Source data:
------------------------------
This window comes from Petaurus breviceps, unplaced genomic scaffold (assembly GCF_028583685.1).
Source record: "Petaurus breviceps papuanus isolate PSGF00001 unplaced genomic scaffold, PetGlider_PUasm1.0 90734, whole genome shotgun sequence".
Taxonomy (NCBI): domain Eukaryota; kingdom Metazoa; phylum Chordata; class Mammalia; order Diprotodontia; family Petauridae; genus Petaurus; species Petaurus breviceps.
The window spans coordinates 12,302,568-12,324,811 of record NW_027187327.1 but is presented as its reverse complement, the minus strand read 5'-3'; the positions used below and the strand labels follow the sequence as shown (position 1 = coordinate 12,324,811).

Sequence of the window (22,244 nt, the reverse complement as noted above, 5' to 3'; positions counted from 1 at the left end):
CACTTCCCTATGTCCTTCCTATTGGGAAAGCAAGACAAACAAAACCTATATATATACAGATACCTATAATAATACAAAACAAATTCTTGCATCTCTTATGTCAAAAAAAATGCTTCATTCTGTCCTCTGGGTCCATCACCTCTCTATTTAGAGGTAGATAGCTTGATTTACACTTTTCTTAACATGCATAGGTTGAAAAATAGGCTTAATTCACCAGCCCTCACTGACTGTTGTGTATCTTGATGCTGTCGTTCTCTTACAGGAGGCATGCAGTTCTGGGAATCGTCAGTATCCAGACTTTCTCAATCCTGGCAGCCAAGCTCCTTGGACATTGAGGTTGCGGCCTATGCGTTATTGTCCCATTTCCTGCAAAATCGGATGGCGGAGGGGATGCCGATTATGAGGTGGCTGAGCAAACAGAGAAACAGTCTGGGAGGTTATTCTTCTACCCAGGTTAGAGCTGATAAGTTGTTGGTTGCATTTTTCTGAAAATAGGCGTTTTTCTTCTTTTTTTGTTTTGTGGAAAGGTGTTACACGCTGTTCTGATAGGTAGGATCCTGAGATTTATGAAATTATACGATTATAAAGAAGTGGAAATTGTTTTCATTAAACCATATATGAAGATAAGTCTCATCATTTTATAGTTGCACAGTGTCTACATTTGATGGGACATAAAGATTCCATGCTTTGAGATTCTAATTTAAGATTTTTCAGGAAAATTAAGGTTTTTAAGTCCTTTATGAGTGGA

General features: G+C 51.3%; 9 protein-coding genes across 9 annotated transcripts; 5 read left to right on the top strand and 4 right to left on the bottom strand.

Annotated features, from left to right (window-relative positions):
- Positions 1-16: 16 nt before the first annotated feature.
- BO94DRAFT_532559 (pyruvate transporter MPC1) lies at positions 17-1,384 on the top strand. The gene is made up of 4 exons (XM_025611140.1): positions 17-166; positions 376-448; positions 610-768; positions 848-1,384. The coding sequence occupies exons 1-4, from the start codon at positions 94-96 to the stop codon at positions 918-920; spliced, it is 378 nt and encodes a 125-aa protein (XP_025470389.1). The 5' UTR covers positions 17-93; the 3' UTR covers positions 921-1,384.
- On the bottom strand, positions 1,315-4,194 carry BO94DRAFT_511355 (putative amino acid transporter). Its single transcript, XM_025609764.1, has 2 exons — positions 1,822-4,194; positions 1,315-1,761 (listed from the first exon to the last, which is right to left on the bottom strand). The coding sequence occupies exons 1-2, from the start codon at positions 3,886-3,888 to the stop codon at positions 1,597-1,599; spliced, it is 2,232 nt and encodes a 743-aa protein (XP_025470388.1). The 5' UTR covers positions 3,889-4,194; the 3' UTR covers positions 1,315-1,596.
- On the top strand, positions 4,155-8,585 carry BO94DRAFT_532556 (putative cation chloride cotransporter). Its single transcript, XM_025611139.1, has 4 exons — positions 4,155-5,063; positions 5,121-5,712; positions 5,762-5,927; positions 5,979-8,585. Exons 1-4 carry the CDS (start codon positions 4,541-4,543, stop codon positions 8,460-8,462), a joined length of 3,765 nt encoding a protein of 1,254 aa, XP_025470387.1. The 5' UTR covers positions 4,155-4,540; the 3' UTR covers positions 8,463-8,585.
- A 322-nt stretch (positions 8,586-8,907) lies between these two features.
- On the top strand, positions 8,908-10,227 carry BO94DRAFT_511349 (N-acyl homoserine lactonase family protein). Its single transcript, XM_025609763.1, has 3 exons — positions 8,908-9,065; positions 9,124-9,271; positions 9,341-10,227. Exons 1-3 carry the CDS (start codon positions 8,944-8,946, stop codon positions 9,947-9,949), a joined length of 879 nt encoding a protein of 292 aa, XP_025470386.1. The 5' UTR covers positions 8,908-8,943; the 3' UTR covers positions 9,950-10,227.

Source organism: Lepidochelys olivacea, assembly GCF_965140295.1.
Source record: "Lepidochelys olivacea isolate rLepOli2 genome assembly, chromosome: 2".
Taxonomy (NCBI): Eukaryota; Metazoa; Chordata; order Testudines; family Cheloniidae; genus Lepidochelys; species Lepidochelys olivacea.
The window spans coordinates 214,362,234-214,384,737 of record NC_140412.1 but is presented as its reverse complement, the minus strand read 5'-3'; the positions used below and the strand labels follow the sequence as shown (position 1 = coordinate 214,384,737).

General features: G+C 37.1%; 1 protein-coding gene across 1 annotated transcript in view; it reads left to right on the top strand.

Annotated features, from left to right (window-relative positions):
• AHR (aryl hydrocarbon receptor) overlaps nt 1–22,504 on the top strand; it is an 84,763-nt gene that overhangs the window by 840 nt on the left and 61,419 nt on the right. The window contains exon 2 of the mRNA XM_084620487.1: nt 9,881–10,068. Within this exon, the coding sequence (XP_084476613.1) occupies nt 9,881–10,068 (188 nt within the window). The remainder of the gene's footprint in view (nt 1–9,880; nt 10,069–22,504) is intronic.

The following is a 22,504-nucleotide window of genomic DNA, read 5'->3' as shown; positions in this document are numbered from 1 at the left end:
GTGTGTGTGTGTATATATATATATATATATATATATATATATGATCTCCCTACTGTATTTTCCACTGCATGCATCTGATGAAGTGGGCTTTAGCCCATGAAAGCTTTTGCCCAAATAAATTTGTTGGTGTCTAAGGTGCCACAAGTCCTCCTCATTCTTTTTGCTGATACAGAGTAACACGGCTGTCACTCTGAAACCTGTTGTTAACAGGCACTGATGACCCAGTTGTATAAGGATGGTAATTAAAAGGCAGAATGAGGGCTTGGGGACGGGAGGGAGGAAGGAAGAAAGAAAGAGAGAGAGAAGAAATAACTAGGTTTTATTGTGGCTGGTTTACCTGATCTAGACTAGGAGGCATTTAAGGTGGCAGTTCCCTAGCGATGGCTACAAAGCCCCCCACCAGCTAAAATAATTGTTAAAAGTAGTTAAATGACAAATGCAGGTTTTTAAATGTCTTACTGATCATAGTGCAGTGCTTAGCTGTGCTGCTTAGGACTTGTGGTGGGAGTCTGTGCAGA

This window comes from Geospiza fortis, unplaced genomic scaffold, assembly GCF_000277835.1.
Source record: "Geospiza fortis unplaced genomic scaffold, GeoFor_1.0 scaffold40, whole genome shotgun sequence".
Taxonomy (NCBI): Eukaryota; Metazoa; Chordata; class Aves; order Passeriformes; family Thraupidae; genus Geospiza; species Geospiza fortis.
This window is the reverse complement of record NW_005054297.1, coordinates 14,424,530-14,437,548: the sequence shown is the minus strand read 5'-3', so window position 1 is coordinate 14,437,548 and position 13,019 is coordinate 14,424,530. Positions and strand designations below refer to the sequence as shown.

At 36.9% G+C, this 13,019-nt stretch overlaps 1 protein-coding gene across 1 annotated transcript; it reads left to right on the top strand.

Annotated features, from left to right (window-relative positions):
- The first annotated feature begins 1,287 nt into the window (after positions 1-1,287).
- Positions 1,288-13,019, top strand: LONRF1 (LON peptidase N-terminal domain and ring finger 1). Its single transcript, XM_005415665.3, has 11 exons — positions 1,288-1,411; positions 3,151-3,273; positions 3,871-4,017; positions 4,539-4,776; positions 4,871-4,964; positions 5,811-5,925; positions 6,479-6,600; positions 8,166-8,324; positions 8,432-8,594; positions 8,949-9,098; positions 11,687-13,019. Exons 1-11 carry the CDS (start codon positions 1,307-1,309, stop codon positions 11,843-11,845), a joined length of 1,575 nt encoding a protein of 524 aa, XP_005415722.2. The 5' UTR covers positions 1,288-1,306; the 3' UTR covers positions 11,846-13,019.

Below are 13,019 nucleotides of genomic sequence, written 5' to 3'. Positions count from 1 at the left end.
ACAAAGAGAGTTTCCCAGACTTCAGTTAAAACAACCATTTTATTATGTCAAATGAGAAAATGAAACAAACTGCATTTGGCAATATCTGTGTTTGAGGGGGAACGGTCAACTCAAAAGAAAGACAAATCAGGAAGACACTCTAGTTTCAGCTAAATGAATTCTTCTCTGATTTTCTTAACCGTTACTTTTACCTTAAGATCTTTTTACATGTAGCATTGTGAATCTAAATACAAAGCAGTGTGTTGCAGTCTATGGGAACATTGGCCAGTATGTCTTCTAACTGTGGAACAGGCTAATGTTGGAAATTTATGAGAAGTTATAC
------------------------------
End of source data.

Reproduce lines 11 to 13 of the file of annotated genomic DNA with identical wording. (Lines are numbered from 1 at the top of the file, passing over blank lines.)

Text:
- On the bottom strand, positions 1,315-4,194 carry BO94DRAFT_511355 (putative amino acid transporter). Its single transcript, XM_025609764.1, has 2 exons — positions 1,822-4,194; positions 1,315-1,761 (listed from the first exon to the last, which is right to left on the bottom strand). The coding sequence occupies exons 1-2, from the start codon at positions 3,886-3,888 to the stop codon at positions 1,597-1,599; spliced, it is 2,232 nt and encodes a 743-aa protein (XP_025470388.1). The 5' UTR covers positions 3,889-4,194; the 3' UTR covers positions 1,315-1,596.
- On the top strand, positions 4,155-8,585 carry BO94DRAFT_532556 (putative cation chloride cotransporter). Its single transcript, XM_025611139.1, has 4 exons — positions 4,155-5,063; positions 5,121-5,712; positions 5,762-5,927; positions 5,979-8,585. Exons 1-4 carry the CDS (start codon positions 4,541-4,543, stop codon positions 8,460-8,462), a joined length of 3,765 nt encoding a protein of 1,254 aa, XP_025470387.1. The 5' UTR covers positions 4,155-4,540; the 3' UTR covers positions 8,463-8,585.
- A 322-nt stretch (positions 8,586-8,907) lies between these two features.